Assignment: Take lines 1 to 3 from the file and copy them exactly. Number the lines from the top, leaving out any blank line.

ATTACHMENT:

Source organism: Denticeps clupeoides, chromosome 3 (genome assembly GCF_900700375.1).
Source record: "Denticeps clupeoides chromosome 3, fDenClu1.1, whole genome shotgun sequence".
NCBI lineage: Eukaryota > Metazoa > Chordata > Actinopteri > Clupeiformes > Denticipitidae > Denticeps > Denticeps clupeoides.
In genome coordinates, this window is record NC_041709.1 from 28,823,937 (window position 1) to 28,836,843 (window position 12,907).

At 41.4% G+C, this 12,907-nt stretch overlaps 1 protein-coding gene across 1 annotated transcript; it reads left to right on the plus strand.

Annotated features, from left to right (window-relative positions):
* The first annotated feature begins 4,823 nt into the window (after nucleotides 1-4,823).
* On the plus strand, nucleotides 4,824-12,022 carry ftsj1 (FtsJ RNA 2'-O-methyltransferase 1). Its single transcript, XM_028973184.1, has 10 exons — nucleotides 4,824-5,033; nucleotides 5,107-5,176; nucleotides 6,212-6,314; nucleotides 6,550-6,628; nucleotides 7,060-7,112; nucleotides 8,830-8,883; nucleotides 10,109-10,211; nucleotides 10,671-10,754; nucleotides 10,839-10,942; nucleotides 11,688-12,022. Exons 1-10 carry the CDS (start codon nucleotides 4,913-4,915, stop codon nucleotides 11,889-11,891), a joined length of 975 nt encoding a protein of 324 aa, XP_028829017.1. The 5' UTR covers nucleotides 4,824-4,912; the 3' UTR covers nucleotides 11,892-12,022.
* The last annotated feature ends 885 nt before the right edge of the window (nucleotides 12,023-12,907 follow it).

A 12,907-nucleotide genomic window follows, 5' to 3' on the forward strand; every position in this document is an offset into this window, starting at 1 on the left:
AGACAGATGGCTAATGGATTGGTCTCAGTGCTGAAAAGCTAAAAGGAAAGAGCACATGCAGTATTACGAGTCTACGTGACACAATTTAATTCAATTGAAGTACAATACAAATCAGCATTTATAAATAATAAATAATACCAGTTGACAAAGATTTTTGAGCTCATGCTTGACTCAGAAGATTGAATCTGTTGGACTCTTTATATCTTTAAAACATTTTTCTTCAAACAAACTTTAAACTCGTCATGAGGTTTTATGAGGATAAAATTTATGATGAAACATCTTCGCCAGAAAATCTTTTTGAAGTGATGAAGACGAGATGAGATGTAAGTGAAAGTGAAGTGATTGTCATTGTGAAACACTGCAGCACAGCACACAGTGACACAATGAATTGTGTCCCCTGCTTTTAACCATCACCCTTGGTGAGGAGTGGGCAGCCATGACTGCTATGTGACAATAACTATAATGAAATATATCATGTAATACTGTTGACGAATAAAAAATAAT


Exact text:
Source organism: Denticeps clupeoides, chromosome 3 (genome assembly GCF_900700375.1).
Source record: "Denticeps clupeoides chromosome 3, fDenClu1.1, whole genome shotgun sequence".
NCBI lineage: Eukaryota > Metazoa > Chordata > Actinopteri > Clupeiformes > Denticipitidae > Denticeps > Denticeps clupeoides.